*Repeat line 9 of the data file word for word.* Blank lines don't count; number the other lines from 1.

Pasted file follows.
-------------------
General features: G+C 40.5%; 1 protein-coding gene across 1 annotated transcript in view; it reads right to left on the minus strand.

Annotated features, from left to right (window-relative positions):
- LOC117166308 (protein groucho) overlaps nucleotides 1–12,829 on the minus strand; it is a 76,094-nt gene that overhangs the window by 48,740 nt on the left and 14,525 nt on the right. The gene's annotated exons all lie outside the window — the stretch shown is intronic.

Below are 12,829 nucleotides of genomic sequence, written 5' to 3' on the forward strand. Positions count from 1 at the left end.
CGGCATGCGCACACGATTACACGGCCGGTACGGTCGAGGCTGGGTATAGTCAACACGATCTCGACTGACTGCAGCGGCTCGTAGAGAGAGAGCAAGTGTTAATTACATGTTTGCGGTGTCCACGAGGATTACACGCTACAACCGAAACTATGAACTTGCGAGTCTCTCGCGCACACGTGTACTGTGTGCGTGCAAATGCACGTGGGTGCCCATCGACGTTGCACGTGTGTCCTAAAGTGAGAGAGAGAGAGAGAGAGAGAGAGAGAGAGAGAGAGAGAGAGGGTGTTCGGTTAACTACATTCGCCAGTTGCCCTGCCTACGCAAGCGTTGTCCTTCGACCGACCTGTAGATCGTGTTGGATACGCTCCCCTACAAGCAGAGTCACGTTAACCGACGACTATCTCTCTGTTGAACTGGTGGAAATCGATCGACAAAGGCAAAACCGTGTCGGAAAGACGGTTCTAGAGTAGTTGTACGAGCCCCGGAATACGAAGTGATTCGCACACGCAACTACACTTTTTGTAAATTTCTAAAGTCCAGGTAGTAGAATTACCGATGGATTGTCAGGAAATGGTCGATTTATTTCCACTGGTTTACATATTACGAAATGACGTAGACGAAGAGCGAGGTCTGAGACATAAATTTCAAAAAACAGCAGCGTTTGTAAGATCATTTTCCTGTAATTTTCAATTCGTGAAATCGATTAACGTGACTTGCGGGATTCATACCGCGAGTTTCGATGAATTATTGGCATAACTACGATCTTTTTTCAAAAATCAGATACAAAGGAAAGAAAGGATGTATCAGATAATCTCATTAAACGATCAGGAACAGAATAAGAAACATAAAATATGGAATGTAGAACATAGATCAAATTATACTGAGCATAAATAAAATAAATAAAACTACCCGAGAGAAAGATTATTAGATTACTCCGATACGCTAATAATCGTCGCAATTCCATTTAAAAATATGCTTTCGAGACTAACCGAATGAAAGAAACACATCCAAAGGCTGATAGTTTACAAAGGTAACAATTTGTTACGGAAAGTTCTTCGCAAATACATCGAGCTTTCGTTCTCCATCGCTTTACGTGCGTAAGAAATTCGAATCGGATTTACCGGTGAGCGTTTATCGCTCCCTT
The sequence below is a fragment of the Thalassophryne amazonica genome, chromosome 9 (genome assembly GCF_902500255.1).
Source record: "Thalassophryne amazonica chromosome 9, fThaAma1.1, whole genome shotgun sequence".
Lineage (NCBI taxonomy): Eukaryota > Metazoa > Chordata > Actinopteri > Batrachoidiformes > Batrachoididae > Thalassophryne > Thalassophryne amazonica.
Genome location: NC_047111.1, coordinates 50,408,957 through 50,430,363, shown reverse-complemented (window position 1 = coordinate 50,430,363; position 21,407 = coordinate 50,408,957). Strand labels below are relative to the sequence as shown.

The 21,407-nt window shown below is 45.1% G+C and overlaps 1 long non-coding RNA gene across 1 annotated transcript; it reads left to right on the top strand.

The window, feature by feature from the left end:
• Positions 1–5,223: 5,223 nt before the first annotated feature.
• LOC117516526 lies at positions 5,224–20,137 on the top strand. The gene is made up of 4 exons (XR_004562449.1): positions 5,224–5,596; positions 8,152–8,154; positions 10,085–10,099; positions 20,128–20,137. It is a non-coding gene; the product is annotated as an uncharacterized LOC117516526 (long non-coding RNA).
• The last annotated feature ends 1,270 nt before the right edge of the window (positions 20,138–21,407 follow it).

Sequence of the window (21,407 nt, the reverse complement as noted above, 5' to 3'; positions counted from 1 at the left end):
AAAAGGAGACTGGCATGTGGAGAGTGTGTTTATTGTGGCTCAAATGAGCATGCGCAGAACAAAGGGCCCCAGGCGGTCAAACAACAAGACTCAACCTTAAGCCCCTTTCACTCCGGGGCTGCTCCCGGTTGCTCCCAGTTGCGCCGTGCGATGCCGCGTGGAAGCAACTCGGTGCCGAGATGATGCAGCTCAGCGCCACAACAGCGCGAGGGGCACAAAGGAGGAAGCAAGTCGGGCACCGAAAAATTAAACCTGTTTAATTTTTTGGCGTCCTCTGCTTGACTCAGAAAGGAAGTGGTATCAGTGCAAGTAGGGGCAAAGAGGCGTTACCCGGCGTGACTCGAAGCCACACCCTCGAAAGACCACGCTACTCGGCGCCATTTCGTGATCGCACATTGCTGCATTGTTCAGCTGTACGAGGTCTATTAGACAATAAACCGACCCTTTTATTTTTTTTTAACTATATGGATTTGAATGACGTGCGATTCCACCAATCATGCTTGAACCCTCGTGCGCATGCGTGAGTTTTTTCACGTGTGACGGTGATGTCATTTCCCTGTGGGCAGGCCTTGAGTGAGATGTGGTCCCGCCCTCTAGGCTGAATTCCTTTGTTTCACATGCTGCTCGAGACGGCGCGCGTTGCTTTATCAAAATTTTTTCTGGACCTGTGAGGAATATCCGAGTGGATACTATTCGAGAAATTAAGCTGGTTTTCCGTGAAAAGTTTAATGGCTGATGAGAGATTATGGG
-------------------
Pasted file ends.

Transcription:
Genome location: NC_047111.1, coordinates 50,408,957 through 50,430,363, shown reverse-complemented (window position 1 = coordinate 50,430,363; position 21,407 = coordinate 50,408,957). Strand labels below are relative to the sequence as shown.